Aug. 14—Emergency medical technicians employed by a city contractor help and transport sick and injured people across Seattle but earn as little as $15 per hour as they respond in ambulances to incidents that can range from car crashes and psychiatric crises to strokes.
They deserve more, the City Council declared Monday with a resolution that calls on Mayor Jenny Durkan's administration to seek better wages and benefits for the EMTs.
The resolution is a nonbinding request rather than an actual law. But the EMTs hope the action will give them leverage.
Unlike firefighters and medics, who are employed directly by Seattle, the EMTs work for American Medical Response (AMR). The Durkan administration is currently negotiating a new contract with AMR and, at the same time, the EMTs are bargaining with the company.
Teamsters Local 763 represents 430 EMTs with the company in Seattle, according to the resolution sponsored by Councilmember Kshama Sawant. The EMTs work in tandem with the fire department, usually transporting patients with less-severe issues and sometimes stepping in to help with others.
"Seattle's EMTs do vital, lifesaving work in our communities every day," Sawant said before the council voted to approve the resolution.
The city's existing contract with AMR, awarded in 2011, says the EMTs should receive compensation "equivalent to the average rate" for similar private-sector workers in similar cities. But their starting wage in Seattle is $15.54 per hour—dollars less than the starting wages for their counterparts who work for AMR in Northern California cities such as Sacramento and San Francisco, according to the resolution.
"Nobody in the movement is really asking for the moon," EMT Jake Sisley said last week, asking the council to "hold the vendor accountable" to the existing terms.
The resolution asks the Durkan administration to make sure the EMTs are paid prevailing wages and asks the administration to require that AMR provide them with health-care benefits comparable to those enjoyed by other emergency workers.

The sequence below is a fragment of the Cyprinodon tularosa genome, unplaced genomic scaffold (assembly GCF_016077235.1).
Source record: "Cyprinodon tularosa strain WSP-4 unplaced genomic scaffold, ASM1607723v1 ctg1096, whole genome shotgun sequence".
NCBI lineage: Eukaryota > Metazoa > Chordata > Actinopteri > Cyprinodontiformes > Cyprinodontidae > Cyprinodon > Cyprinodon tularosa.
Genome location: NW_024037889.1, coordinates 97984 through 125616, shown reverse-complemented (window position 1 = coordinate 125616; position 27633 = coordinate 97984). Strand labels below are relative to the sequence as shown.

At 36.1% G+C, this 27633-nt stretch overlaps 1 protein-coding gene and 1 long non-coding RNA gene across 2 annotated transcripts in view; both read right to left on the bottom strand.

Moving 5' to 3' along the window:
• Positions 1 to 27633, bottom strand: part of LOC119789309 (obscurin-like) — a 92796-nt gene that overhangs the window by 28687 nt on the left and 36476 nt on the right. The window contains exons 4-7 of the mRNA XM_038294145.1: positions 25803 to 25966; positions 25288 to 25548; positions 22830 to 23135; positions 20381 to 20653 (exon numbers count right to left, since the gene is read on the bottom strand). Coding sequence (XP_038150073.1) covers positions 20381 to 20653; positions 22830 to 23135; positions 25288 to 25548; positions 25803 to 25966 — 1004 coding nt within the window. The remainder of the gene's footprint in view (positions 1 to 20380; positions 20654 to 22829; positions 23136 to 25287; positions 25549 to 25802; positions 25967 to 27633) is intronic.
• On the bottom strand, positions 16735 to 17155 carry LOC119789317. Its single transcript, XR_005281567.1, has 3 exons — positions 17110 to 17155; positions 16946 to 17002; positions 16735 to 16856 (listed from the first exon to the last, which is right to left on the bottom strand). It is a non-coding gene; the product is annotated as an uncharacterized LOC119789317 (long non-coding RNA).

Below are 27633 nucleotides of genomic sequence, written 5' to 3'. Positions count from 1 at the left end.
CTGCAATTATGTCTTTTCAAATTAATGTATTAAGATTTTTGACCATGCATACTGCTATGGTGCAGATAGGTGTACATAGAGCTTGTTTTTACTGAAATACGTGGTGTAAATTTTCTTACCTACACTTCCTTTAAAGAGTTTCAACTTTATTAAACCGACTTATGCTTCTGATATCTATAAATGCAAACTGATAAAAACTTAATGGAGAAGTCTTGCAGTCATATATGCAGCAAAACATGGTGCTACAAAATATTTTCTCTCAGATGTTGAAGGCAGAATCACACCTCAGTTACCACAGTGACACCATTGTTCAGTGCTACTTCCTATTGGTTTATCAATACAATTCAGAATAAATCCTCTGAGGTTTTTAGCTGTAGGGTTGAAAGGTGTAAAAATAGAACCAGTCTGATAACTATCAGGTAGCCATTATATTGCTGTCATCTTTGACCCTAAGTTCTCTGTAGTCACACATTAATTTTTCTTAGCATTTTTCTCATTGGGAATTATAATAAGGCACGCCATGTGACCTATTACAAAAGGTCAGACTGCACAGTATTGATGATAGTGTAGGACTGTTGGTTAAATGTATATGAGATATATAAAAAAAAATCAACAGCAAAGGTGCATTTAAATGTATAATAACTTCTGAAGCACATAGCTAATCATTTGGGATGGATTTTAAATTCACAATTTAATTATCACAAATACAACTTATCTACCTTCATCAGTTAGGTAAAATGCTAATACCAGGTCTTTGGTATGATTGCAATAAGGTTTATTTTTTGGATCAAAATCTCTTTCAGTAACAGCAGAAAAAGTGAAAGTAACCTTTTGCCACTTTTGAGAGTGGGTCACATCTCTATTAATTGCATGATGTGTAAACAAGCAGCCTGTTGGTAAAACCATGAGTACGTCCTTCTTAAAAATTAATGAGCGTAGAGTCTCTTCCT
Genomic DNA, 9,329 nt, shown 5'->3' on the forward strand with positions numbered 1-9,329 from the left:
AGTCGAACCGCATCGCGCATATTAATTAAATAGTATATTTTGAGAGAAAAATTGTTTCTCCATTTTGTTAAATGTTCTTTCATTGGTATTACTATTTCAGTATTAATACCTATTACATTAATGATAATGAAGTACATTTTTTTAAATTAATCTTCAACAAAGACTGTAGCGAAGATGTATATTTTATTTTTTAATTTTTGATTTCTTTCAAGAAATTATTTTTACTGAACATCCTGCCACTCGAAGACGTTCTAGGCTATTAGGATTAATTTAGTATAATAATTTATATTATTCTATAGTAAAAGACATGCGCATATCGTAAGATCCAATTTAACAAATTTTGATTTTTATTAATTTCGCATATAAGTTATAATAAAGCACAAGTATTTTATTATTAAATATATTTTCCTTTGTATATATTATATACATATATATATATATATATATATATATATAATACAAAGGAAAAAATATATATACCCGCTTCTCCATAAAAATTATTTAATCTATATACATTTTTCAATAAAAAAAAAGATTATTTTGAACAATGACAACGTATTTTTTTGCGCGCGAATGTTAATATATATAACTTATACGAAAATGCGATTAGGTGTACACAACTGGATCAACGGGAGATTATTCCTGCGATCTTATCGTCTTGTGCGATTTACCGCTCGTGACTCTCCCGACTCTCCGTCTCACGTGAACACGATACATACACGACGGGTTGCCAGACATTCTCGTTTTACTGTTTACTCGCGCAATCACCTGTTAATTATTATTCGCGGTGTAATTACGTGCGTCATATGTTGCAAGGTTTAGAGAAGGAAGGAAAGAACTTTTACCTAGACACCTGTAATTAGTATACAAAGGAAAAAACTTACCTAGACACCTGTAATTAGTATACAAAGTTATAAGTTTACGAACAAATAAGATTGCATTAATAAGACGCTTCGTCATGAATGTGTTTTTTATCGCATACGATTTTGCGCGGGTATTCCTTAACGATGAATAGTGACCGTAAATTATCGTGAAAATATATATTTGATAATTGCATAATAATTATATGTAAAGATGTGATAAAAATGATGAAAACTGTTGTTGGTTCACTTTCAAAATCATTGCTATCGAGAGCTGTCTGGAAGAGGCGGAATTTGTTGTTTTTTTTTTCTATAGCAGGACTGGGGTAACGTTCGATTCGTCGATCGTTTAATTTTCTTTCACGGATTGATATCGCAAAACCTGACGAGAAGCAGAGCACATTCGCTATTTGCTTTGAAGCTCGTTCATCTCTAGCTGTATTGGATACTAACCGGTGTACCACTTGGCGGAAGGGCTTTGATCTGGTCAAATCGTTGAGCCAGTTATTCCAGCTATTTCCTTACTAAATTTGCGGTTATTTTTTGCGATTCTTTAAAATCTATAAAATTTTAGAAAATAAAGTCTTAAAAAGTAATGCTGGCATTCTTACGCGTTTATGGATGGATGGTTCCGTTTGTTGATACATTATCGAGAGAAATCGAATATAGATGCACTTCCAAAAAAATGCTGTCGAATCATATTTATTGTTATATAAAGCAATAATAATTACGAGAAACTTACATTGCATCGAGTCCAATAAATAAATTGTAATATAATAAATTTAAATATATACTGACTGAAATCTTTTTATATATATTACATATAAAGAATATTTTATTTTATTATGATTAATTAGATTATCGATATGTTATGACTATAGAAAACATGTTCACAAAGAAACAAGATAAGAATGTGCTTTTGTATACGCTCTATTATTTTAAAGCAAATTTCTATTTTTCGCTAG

Sawant wanted the council to vote on the resolution last week, but some of her colleagues held the matter to confer with the Seattle Fire Department and make changes.
An earlier version asked the administration to require that AMR pay the EMTs at least $25 per hour. The version approved Monday instead asks for a report on various ways the city can help the EMTs, such as raising their average wage to $25 per hour.
Some EMTs in Seattle are struggling with debt, long commutes and homelessness, the resolution says. Low wages and inadequate health care benefits have contributed to high turnover, and so many local EMTs are inexperienced, the resolution also says.
"No one becomes an EMT to get rich," but they should be able to "put food on the table," EMT Robert Bandarra told the council last week, saying the job can include aiding homeless people, performing CPR and delivering babies.
Another EMT described working 46 hours of overtime in a week, and a former EMT said she quit to make more money waiting tables at a Pike Place Market restaurant.
Last week, AMR representative Mike Andrews said the company wants to "take care of the city and our workforce." But 70 percent of people transported by AMR in Seattle use Medicare or Medicaid and another 15 percent are uninsured, he said.
"You can imagine how that impacts our revenue," Andrews said.
"The city is aware labor negotiations are occurring between AMR and the Teamsters 763. The city hopes they are able to find a resolution to provide strong benefits and wages to its employees," said Stephanie Formas, a spokeswoman for the mayor.
"As the city negotiates its contract with AMR, the mayor believes in a contract that supports AMR workers while ensuring that AMR can manage costs for patients."
Besides wages and benefits, Local 763 has been raising concerns about the Seattle Police Department using AMR to transport people to jail. Durkan wrote a letter to Local 763 last week saying she and newly confirmed Police Chief Carmen Best "have agreed to discontinue" that practice for "detained suspects and arrested individuals who have no medical needs."